Assessing both the macro- and micro-economic levels of the contemporary African Debt Crisis, this book, first published in 1989, begins by looking at the origins of the world debt crisis, and then looks closely at the problem as it affects Sub-Saharan Africa. The effects of debt on Africa’s position in international relations are considered, and the roles played by organisations such as the International Monetary Fund and the World Bank are assessed. The authors also examine the local effects in a series of case studies of various states including Nigeria, Ghana and Sierra Leone, the Francophone States and Zaire.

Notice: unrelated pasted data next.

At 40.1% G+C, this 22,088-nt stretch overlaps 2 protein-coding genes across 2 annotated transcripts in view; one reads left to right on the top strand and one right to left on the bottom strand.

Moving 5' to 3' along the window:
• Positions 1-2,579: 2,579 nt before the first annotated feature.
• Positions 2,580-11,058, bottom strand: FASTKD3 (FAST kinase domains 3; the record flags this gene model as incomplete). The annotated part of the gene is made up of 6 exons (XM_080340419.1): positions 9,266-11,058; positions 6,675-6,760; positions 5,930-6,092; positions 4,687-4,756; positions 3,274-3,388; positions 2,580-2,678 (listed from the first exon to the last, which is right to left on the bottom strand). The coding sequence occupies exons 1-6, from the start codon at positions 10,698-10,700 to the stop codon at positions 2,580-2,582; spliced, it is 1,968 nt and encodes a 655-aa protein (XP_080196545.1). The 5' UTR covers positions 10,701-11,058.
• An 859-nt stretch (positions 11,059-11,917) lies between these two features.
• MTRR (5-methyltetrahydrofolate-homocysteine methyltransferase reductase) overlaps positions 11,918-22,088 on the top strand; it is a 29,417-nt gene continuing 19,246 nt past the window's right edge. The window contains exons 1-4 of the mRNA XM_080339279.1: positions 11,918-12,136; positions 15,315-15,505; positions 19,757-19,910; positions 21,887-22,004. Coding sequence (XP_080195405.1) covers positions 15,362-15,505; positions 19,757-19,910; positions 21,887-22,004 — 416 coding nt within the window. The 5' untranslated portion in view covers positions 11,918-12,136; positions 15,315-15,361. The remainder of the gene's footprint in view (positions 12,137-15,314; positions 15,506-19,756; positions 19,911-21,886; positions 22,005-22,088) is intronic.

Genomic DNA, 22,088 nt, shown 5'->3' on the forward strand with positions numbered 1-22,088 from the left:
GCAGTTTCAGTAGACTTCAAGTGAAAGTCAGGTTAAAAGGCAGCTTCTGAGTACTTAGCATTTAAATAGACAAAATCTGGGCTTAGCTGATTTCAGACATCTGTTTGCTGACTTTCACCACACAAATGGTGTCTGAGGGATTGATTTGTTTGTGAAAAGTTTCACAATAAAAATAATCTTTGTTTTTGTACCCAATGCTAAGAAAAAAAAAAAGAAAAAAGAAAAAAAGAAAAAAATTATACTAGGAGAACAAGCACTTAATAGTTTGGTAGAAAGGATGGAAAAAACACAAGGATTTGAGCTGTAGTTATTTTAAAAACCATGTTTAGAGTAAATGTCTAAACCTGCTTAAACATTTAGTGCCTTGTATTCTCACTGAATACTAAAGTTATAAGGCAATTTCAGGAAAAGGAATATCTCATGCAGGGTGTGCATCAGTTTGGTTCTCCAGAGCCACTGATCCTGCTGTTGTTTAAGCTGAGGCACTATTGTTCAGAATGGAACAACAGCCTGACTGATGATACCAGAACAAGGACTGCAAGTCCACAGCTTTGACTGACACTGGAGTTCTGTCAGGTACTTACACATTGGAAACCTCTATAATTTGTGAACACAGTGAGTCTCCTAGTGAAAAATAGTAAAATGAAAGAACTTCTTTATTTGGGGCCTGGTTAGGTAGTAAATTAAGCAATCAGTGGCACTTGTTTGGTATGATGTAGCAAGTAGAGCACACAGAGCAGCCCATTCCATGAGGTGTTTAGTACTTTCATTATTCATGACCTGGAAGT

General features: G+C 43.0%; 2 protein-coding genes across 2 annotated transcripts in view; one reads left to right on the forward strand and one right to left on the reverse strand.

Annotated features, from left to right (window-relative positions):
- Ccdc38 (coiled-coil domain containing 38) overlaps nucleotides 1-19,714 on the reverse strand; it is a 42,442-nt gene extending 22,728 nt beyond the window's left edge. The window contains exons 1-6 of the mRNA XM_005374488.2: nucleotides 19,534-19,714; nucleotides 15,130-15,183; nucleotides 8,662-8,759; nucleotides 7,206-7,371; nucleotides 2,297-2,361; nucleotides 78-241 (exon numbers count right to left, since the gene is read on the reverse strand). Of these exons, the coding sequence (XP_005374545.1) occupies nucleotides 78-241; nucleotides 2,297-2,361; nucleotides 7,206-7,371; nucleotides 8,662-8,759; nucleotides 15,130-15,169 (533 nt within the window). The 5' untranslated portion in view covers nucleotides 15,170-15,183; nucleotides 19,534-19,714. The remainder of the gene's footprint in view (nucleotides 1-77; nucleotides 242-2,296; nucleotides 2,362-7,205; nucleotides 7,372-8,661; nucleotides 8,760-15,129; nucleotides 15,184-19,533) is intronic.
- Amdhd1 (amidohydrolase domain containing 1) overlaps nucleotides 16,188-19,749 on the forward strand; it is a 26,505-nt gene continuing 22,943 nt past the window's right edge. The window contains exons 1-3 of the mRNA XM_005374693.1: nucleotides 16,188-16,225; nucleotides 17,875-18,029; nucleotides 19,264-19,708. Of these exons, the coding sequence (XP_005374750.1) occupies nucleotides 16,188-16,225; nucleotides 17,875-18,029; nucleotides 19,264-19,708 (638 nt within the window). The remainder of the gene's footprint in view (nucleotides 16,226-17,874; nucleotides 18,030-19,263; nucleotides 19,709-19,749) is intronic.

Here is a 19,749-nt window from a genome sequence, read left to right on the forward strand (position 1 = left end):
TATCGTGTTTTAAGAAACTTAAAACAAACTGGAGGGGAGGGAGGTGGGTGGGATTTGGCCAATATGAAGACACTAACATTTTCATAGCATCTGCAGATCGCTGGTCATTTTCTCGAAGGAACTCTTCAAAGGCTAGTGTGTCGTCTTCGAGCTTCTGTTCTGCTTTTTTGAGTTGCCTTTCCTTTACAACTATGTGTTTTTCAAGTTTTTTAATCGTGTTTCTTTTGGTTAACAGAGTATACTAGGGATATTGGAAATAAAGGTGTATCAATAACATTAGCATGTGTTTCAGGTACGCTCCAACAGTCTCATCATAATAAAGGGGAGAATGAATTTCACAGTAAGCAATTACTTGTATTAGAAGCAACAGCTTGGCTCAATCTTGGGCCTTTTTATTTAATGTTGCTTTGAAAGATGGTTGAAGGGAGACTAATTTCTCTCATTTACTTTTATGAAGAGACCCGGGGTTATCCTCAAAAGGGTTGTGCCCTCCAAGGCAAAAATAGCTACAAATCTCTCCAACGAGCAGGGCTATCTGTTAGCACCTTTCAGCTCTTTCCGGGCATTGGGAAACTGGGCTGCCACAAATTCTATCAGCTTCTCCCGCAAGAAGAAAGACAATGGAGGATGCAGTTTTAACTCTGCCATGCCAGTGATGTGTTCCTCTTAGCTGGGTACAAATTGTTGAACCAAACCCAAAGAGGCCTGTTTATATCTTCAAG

1. The Nature of African Debt 2. The Politics of External Policy Direction 3. Nigeria: the Circuitous Path to Stabilization? 4. Zaire: in Debt in an Absolutist Kleptocracy 5. Ghana: Indebtedness, Recovery, and the IMF, 1977-87 6. Sierra Leone: Debt and the Fiscal Crisis of the State 7 . External Debt and Francophone Africa: the Effects of a Special Relationship 8. Ways out of the Debt Trap 9. Conclusion